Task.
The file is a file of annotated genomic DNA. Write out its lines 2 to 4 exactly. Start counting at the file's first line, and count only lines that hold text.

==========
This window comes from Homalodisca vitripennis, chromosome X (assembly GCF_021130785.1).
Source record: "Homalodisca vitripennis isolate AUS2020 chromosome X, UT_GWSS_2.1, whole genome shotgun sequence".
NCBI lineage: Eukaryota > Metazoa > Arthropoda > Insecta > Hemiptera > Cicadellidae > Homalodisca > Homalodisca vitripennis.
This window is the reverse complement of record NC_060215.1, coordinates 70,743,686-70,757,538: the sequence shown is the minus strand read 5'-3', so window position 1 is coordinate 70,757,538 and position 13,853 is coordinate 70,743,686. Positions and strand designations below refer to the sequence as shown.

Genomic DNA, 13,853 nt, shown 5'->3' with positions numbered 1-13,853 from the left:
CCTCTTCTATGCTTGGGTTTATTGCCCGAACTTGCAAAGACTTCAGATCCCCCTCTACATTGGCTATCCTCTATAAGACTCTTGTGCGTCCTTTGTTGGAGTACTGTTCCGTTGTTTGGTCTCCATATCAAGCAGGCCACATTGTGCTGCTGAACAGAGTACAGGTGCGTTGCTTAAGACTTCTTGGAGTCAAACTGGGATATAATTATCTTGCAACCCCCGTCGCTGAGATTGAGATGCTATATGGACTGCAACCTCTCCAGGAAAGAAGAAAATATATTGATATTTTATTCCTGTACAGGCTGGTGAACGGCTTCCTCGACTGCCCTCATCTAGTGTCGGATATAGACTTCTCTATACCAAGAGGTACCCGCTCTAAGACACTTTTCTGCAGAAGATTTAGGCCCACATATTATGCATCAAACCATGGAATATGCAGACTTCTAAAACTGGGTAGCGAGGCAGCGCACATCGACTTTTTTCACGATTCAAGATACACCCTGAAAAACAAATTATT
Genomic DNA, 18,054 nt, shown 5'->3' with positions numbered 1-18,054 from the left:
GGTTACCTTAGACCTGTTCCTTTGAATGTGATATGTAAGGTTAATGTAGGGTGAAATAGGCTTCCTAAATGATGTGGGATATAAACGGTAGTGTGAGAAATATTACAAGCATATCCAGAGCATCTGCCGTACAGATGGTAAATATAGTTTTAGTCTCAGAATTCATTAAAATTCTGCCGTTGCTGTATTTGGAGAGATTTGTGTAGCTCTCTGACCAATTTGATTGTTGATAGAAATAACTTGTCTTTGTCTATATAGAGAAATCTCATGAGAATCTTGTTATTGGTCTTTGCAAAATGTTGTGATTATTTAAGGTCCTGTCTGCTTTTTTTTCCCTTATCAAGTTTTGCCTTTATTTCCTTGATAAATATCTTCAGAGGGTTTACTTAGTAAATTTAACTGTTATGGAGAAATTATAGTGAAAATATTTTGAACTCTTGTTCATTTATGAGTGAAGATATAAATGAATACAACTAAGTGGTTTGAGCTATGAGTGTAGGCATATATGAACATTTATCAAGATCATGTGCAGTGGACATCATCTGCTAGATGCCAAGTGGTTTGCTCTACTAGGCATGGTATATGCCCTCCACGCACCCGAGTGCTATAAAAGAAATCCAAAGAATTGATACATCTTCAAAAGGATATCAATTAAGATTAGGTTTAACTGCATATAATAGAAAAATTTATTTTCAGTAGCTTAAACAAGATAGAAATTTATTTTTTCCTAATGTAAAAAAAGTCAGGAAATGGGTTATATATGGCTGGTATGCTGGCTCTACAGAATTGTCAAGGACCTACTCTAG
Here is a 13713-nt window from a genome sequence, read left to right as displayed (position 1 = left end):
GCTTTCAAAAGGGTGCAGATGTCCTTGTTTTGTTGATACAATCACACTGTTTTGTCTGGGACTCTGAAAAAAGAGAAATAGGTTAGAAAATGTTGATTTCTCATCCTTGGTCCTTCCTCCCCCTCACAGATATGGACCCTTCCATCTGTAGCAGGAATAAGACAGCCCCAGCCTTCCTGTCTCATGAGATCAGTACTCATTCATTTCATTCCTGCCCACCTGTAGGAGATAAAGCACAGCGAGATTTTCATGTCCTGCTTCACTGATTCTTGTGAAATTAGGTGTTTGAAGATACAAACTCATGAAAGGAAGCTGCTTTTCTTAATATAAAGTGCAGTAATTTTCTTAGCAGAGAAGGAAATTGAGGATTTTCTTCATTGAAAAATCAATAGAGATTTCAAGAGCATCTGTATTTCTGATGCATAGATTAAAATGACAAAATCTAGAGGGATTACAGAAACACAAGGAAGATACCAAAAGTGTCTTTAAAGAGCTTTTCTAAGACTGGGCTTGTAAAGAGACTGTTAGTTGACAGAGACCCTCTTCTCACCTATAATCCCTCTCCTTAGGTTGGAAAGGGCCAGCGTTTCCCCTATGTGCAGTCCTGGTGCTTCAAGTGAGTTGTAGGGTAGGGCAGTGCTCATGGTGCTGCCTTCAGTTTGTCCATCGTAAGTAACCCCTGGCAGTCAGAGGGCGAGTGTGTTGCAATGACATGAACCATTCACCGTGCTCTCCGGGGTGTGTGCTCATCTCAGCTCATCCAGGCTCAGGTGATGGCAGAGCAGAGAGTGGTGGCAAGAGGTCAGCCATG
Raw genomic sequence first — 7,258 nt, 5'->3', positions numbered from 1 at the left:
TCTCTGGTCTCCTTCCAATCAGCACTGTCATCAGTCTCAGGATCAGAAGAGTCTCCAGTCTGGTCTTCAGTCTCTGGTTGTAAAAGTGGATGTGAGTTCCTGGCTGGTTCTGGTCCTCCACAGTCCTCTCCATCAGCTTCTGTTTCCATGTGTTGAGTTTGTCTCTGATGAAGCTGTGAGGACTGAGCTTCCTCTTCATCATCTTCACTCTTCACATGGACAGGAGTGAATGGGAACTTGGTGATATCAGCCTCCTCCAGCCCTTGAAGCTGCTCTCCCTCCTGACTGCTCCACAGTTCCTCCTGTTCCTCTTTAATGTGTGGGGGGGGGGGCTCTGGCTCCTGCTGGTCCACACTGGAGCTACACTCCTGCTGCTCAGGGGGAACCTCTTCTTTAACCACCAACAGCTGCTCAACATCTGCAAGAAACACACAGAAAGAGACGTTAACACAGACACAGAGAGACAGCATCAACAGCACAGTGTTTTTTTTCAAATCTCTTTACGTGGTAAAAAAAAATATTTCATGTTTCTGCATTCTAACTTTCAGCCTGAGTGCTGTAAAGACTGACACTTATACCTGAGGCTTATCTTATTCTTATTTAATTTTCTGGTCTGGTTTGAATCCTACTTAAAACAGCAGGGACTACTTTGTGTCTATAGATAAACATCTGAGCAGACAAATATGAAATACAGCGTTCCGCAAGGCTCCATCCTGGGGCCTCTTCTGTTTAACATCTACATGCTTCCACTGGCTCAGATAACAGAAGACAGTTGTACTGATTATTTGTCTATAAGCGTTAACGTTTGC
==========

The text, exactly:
Source record: "Homalodisca vitripennis isolate AUS2020 chromosome X, UT_GWSS_2.1, whole genome shotgun sequence".
NCBI lineage: Eukaryota > Metazoa > Arthropoda > Insecta > Hemiptera > Cicadellidae > Homalodisca > Homalodisca vitripennis.
This window is the reverse complement of record NC_060215.1, coordinates 70,743,686-70,757,538: the sequence shown is the minus strand read 5'-3', so window position 1 is coordinate 70,757,538 and position 13,853 is coordinate 70,743,686. Positions and strand designations below refer to the sequence as shown.